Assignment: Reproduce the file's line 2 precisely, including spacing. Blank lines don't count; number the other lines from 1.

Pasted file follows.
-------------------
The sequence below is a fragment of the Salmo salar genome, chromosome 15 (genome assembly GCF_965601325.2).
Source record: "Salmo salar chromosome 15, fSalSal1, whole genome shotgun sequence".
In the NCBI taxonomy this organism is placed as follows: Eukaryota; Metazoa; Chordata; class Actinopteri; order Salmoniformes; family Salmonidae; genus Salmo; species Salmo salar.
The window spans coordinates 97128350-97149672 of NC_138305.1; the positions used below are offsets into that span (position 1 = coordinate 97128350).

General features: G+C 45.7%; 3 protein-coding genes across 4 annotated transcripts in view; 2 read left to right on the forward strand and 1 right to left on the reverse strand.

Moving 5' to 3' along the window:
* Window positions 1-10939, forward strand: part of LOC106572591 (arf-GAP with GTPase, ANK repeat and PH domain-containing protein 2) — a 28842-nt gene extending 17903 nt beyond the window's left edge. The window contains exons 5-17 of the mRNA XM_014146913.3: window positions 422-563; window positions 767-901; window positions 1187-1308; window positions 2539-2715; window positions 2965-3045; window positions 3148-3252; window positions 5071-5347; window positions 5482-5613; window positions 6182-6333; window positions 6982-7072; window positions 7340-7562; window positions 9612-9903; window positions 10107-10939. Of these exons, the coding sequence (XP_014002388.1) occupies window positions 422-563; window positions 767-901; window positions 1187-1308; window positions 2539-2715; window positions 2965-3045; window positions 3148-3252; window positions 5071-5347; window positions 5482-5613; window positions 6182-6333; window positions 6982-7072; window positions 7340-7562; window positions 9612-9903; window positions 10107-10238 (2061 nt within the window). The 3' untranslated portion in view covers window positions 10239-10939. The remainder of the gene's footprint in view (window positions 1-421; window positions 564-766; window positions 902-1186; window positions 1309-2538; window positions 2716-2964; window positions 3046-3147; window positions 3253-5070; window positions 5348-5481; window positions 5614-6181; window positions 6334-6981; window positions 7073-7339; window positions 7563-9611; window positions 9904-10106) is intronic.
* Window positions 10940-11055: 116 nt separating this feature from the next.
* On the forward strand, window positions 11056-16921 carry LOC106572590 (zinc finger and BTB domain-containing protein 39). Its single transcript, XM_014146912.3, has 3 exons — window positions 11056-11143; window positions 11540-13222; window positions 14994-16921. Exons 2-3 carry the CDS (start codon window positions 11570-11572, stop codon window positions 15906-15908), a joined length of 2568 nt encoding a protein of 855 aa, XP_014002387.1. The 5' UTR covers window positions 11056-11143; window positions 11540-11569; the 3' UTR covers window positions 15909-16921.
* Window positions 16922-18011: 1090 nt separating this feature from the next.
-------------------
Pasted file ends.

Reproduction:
Source record: "Salmo salar chromosome 15, fSalSal1, whole genome shotgun sequence".